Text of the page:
Data sources serve an important role in Cacti data sources are data points collected from the devices you monitor in Cacti.
Data sources take the data that has been collected by the poller.
The Data source then holds the value to be presented to the graph.
The Data source template is then associated with a graph template.
These data sources can be for example incoming traffic on an interface. Cacti allows you to create data source templates to associate to data queries the template allows you to describe what type of data Cacti should expect.
To create a Data source you will need to select the proper data input there are several options but the most popular ones would be GET SNMP data or GET SNMP data (indexed.)
You would use Get SNMP data (indexed) for interfaces for example as Cacti would need to query the device to find the interface index. You would use Get SNMP data and put in a single OID for an OID that won't change for example CPU usage generally does not have an index and the OID won't change
You will also need to tell the template what the data source type is. The most common ones being Gauge and Counter. These data types come from the RRDtool its self here are the following supported data types and their uses
is for things like temperatures or number of people in a room or the value of a RedHat share.
is for continuous incrementing counters like the ifInOctets counter in a router. The COUNTER data source assumes that the counter never decreases, except when a counter overflows. The update function takes the overflow into account. The counter is stored as a per-second rate. When the counter overflows, RRDtool checks if the overflow happened at the 32bit or 64bit border and acts accordingly by adding an appropriate value to the result.
the same as COUNTER, but for quantities expressed as double-precision floating point number. Could be used to track quantities that increment by non-integer numbers, i.e. number of seconds that some routine has taken to run, total weight processed by some technology equipment etc. The only substantial difference is that DCOUNTER can either be upward counting or downward counting, but not both at the same time. The current direction is detected automatically on the second non-undefined counter update and any further change in the direction is considered a reset. The new direction is determined and locked in by the second update after reset and its difference to the value at reset.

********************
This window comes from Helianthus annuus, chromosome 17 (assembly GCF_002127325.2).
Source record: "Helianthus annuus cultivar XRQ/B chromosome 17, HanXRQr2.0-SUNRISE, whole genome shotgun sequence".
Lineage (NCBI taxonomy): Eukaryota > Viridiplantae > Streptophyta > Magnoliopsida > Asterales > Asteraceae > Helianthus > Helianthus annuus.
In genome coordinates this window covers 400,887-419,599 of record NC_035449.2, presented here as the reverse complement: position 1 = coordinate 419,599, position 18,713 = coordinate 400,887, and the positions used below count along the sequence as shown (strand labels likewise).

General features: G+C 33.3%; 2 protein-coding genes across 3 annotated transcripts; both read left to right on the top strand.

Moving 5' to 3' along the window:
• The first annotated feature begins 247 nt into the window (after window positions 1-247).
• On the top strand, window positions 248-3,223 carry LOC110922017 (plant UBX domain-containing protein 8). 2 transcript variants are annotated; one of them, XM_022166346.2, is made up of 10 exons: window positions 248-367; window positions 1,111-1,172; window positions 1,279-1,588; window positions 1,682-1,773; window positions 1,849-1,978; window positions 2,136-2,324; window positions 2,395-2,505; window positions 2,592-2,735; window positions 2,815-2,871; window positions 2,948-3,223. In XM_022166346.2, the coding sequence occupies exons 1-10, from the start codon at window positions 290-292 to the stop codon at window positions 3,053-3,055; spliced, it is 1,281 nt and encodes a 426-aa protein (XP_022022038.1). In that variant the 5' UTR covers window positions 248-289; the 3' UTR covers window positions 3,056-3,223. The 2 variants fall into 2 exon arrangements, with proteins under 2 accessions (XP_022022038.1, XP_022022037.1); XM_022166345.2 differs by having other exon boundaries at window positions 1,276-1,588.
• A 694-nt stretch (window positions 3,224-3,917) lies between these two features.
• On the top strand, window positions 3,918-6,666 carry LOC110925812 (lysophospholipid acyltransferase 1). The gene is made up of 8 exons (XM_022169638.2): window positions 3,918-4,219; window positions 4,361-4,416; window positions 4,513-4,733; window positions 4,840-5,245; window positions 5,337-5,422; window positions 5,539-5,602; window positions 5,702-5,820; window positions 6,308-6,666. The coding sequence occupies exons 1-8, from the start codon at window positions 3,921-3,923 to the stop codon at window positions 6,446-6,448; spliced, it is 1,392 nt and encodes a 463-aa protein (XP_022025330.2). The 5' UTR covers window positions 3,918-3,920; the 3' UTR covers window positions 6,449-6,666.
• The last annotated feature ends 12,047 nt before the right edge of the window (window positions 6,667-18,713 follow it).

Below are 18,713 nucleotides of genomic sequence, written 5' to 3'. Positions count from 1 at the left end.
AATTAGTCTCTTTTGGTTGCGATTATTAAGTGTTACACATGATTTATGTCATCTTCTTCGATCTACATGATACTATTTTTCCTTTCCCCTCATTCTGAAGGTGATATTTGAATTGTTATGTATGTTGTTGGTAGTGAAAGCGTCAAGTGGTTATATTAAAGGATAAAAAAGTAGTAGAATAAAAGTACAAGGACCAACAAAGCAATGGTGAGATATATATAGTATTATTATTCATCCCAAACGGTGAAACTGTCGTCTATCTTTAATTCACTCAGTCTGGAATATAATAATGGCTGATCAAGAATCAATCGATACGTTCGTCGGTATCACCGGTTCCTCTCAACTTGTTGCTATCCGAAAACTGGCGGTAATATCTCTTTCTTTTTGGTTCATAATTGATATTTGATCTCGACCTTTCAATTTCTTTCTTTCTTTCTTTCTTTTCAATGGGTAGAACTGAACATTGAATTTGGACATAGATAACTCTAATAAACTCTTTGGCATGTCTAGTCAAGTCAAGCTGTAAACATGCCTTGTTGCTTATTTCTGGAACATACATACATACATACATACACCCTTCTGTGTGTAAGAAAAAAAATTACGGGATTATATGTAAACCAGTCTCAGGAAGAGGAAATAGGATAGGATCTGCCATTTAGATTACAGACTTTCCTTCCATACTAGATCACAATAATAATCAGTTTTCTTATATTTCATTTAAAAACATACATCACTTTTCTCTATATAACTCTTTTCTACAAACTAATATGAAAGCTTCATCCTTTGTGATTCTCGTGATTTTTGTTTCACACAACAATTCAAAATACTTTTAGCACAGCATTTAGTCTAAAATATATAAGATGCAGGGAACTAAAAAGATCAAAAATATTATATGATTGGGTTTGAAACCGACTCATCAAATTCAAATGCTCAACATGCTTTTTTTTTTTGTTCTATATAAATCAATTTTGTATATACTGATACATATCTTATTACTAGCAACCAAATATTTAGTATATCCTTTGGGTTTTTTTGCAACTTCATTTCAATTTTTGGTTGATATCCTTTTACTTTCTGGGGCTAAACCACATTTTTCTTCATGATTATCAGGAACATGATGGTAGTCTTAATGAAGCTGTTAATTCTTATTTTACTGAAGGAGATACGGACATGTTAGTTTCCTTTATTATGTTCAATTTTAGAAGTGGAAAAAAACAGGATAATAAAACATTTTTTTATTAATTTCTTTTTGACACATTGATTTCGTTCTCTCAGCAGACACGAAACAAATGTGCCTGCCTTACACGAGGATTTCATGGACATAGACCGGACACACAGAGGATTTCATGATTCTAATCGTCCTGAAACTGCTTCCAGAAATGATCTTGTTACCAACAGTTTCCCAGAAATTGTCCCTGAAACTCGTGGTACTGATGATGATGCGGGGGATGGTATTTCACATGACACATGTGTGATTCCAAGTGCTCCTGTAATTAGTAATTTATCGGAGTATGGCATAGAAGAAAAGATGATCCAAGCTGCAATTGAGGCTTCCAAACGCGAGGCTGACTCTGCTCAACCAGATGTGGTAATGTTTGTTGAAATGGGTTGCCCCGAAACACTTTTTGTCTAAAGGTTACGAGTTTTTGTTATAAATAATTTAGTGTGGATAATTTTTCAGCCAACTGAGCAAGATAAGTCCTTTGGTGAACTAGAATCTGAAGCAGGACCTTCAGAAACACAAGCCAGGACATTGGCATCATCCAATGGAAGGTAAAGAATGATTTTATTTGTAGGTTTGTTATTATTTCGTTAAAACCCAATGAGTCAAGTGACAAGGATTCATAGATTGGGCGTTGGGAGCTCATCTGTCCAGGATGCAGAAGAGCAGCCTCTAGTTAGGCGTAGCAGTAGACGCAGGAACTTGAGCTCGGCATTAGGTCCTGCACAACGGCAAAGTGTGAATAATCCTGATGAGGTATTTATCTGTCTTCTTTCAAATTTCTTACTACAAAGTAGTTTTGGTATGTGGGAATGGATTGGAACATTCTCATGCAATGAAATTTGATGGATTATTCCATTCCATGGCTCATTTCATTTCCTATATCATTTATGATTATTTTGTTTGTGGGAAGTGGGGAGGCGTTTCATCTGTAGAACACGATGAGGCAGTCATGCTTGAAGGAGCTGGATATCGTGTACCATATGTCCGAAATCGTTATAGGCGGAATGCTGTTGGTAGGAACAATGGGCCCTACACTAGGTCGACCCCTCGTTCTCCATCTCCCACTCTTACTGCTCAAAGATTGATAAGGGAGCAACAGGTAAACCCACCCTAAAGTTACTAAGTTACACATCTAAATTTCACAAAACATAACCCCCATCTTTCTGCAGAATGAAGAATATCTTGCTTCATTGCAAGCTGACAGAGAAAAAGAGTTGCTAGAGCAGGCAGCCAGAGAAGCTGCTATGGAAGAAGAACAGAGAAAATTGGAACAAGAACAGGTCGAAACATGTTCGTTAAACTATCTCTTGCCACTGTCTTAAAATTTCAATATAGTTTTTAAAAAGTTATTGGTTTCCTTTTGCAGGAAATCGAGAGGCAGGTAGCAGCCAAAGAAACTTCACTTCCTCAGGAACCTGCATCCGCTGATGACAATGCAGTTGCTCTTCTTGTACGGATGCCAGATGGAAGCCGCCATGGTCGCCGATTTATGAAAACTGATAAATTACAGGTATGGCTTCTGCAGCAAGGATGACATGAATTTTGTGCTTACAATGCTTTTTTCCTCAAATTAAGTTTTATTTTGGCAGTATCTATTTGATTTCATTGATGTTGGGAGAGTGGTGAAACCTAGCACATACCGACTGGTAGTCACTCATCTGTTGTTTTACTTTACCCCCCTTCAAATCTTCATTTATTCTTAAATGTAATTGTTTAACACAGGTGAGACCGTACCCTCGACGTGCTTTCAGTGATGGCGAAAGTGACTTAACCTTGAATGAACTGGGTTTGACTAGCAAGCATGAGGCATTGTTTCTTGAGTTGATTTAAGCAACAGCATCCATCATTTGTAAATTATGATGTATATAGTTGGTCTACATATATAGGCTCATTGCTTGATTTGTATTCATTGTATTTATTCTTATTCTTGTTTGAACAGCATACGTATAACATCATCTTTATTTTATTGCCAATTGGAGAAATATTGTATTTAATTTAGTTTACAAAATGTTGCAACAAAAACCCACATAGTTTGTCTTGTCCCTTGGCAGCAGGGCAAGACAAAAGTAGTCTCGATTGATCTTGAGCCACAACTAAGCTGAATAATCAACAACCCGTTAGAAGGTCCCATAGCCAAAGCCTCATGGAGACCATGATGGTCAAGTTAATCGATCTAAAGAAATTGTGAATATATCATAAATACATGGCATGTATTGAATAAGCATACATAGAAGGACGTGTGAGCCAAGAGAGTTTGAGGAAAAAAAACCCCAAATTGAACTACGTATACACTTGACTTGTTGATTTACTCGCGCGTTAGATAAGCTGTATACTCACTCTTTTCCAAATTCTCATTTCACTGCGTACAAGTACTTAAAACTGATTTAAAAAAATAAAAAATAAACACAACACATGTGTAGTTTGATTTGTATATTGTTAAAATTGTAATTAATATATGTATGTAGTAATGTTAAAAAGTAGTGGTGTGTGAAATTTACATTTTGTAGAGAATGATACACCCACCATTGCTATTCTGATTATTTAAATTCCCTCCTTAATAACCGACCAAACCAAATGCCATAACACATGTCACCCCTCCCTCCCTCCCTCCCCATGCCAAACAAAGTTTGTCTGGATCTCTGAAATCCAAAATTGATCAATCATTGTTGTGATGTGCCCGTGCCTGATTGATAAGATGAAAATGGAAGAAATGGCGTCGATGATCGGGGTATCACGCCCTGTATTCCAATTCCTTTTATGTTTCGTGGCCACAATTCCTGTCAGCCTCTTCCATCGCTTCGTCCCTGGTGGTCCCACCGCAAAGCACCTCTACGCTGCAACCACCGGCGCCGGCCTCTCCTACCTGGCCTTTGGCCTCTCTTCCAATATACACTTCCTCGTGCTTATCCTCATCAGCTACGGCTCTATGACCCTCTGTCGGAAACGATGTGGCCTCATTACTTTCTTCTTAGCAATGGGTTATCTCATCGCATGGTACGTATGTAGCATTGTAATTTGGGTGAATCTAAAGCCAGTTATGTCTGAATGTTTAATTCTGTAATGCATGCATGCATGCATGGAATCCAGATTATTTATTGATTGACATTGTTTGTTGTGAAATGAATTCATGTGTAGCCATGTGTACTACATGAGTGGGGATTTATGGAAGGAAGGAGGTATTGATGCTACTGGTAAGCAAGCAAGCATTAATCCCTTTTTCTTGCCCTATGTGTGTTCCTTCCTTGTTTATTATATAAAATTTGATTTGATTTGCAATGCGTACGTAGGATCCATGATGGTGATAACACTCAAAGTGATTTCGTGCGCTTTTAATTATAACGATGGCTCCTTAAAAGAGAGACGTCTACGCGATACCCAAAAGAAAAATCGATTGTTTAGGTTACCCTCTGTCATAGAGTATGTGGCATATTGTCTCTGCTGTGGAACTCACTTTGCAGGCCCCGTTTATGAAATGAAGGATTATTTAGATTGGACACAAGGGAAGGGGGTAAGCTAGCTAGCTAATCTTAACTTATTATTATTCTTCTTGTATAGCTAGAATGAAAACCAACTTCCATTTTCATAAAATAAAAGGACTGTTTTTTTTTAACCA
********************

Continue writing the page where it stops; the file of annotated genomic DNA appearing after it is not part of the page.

will store the derivative of the line going from the last to the current value of the data source. This can be useful for gauges, for example, to measure the rate of people entering or leaving a room. Internally, derive works exactly like COUNTER but without overflow checks. So if your counter does not reset at 32 or 64 bit you might want to use DERIVE and combine it with a MIN value of 0.
the same as DERIVE, but for quantities expressed as double-precision floating point number. NOTE on COUNTER vs DERIVE by Don Baarda <firstname.lastname@example.org> If you cannot tolerate ever mistaking the occasional counter reset for a legitimate counter wrap, and would prefer "Unknowns" for all legitimate counter wraps and resets, always use DERIVE with min=0. Otherwise, using COUNTER with a suitable max will return correct values for all legitimate counter wraps, mark some counter resets as "Unknown", but can mistake some counter resets for a legitimate counter wrap. For a 5 minute step and 32-bit counter, the probability of mistaking a counter reset for a legitimate wrap is arguably about 0.8% per 1Mbps of maximum bandwidth. Note that this equates to 80% for 100Mbps interfaces, so for high bandwidth interfaces and a 32bit counter, DERIVE with min=0 is probably preferable. If you are using a 64bit counter, just about any max setting will eliminate the possibility of mistaking a reset for a counter wrap.
is for counters which get reset upon reading. This is used for fast counters which tend to overflow. So instead of reading them normally you reset them after every read to make sure you have a maximum time available before the next overflow. Another usage is for things you count like number of messages since the last update.
is for storing the result of a formula applied to other data sources in the RRD. This data source is not supplied a value on update, but rather its Primary Data Points (PDPs) are computed from the PDPs of the data sources according to the rpn-expression that defines the formula. Consolidation functions are then applied normally to the PDPs of the COMPUTE data source (that is the rpn-expression is only applied to generate PDPs). In database software, such data sets are referred to as "virtual" or "computed" columns.
You are also able to use Variables to set the name for the data source. The available Variables can be seen here
What is also an important setting is the internal data source name. This will be used to asociate the Data source with the Graph template. so be sure to name is something that is recognizable.